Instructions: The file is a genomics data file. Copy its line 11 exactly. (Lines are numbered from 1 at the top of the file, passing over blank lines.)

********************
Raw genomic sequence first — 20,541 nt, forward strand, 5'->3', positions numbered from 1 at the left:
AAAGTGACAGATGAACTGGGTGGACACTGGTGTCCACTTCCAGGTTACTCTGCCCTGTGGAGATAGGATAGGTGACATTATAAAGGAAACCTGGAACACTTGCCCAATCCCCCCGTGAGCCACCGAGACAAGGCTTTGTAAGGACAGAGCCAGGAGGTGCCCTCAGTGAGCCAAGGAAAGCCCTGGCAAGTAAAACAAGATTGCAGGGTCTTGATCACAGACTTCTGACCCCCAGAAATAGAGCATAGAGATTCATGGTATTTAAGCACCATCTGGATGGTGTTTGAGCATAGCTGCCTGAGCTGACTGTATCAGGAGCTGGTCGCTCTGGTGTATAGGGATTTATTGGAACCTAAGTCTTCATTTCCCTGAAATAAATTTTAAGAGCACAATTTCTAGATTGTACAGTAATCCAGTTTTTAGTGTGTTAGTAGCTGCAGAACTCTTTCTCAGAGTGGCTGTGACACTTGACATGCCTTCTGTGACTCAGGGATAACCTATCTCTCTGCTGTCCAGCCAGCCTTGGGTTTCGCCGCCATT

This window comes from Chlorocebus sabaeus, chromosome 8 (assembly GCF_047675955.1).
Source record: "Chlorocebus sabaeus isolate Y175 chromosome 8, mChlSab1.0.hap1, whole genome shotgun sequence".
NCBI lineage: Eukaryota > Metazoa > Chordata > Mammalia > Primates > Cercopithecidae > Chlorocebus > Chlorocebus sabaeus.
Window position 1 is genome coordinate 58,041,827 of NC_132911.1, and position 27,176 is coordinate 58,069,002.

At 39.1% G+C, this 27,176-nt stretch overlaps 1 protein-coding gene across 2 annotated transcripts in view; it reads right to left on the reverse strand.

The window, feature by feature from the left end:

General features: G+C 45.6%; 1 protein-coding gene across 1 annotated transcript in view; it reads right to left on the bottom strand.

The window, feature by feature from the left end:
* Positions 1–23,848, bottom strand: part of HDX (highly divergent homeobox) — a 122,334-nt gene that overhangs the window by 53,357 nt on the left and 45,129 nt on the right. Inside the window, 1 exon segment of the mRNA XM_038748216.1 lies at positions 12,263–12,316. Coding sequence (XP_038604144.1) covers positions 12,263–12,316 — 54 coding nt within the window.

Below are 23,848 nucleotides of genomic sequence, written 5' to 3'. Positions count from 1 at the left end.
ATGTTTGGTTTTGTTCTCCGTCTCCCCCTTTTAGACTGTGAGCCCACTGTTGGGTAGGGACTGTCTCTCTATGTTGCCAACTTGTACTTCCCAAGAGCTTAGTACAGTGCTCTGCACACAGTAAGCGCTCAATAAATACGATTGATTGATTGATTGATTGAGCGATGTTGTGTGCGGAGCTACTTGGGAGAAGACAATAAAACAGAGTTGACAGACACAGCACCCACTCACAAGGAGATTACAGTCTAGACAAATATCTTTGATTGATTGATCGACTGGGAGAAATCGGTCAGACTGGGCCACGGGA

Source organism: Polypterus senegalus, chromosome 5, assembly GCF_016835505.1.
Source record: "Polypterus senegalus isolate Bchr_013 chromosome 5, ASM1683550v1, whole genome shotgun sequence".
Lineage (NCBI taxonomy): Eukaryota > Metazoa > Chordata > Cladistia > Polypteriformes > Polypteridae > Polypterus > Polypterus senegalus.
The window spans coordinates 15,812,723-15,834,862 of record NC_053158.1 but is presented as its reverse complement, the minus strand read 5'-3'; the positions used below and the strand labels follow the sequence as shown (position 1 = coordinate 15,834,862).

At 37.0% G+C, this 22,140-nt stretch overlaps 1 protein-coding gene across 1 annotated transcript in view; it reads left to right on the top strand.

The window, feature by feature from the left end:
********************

* Positions 1–23,848, bottom strand: part of HDX (highly divergent homeobox) — a 122,334-nt gene that overhangs the window by 53,357 nt on the left and 45,129 nt on the right. Inside the window, 1 exon segment of the mRNA XM_038748216.1 lies at positions 12,263–12,316. Coding sequence (XP_038604144.1) covers positions 12,263–12,316 — 54 coding nt within the window.